“When we started operation, it was all about the beer,” says Ben Tilley, who along with his brother Nathan founded Agrarian Ales near Coburg in December 2012. “We quickly learned how food and family are important, collaborative features that were needed to realize what Agrarian could offer the community.”
Two years later, that focus on food, drink and family continues to guide Agrarian Ales.
The Tilley brothers were kids when their parents moved from California to Oregon in 1984 and set up Crossroads Farm. After leaving the farm for college, the brothers did something unusual: they came back. In addition to an appreciation of the region’s agricultural history, they understood the Willamette Valley’s hop-growing history and its growing craft beer industry. Working with their parents to shape the farm’s future, the Tilleys began planting hops, converting a 1941 dairy building into a modern 6-barrel brewery, and planning beers and brewing styles that would truly be farm-to-glass.
Tilley soon realized they had created more than just another brewery. “We had no idea how much people would enjoy our location, how they would feel by coming out to the farm on a sunny day and truly being able to relax and let life slow down,” he explains. “We offer a unique atmosphere that isn't always possible at other breweries or brewpubs. Kids and their parents really like it out here, and we try to foster that as much as possible.”
Improving the tasting room and other public space at the brewery is among future plans, Tilley adds, as is creating more space for families and large gatherings. Farm production constrains how much beer Agrarian brews, so they are looking at ways to increase farm yields and brewing capacity. The team is also doing a “small amount of bottling,” and plans to age beers in wine and whiskey barrels. Because, after all, it does all come back to the beer.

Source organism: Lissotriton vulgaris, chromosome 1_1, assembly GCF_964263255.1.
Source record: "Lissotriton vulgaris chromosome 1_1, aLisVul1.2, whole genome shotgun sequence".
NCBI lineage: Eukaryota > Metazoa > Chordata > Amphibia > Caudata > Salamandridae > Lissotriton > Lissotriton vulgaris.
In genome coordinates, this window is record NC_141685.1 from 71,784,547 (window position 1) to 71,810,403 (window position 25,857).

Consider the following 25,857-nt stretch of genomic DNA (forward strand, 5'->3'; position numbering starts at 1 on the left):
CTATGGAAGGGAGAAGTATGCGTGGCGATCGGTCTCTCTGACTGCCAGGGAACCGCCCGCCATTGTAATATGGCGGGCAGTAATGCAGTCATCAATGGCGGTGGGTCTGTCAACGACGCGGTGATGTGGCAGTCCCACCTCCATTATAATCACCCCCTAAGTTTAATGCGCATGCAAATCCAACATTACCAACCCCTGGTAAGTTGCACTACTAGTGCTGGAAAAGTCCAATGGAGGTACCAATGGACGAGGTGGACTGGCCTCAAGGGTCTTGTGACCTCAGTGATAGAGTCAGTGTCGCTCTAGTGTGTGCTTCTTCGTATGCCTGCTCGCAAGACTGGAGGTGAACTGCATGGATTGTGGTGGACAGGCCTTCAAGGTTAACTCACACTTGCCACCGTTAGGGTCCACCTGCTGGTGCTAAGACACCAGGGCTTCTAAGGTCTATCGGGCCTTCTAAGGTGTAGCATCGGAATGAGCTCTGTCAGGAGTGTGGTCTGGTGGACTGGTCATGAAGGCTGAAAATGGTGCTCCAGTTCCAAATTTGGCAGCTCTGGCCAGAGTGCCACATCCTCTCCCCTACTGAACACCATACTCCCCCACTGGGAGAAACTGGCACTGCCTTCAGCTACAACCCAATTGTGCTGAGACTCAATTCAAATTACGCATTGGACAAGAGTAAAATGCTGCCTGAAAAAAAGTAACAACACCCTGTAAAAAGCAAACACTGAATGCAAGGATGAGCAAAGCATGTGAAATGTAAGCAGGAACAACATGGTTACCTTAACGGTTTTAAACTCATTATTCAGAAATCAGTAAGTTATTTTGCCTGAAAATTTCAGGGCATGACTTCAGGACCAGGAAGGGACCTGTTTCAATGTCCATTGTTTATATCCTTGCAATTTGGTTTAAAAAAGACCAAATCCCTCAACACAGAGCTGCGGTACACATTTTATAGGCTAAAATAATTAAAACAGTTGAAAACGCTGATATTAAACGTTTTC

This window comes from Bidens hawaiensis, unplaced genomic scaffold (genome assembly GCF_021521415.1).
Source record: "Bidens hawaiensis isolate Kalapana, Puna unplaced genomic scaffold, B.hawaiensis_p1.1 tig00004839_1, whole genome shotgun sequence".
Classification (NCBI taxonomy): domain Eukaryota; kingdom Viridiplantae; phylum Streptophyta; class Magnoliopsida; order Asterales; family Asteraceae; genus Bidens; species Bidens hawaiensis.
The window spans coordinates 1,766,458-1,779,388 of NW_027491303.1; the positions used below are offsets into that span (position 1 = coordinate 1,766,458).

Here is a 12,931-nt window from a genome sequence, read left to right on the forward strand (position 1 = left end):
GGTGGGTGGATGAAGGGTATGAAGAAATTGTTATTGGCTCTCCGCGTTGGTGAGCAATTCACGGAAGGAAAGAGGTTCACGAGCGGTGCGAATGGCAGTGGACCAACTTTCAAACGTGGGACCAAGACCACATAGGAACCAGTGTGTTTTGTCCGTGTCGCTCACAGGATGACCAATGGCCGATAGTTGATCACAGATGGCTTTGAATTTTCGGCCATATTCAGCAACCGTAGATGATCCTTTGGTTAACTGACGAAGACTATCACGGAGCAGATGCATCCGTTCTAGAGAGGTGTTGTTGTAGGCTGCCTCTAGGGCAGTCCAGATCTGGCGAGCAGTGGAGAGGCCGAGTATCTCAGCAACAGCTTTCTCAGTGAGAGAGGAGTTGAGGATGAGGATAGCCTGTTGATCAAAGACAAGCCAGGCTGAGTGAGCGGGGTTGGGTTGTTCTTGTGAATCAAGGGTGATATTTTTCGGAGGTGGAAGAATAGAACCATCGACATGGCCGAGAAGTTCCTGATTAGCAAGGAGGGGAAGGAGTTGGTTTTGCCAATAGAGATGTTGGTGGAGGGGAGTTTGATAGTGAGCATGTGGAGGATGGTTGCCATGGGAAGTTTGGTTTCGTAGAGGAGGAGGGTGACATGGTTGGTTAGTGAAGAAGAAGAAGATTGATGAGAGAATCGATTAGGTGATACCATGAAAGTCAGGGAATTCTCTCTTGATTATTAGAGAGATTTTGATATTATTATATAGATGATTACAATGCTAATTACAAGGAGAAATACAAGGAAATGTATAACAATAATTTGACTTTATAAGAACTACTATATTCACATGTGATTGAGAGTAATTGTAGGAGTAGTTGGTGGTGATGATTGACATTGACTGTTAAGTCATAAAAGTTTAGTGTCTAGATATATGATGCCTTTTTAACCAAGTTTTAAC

“Not every brewer out there gets to choose what beer they are going to make every day,” says Tilley. “The love and passion that Tobias Schock, our head brewer, puts into every drop is very apparent.”
Instead of the modern practice of maintaining an unchanging flagship lineup, Agrarian returned to the traditional farm and brewing practice of seasonal-based availability. What’s pouring depends on time of year, ingredient availability, and what the farm is producing. “Figuring out how to use excess chile peppers or winter squash results in sometimes creating a new or modifying an existing, known process to produce farm-fresh beer,” says Tilley, but “since every beer we make is ‘seasonal,’ we build and maintain a yearning for one's favorite beer to come back around.”
Favorite Agrarian beers have included the BelGene series, a hop-forward Eugene take on Belgian pale ales, and seasonal beers such as the Poblamo! winter chile beer. But if there’s a standout, Tilly notes, then “Dandy Porter has been the favorite so far. A mild, brown porter with roasted dandelion roots from our hops fields are added. The dandy roots smell like chocolate cake when you roast them.”
After two years of welcoming people seeking fresh beer and fresh air, Tilley knows that some things will always change, but focusing on home and community won’t be one of them. Neither will Agrarian’s focus on keeping it local. “Distribution will stay in Oregon for as far as we can see,” he says. “You have to have a personal connection to Agrarian to really understand how unique your experiences with our beer are. Our beers won't resonate with someone living 500 miles away.”
[a] 31115 Crossroads Ln W, Eugene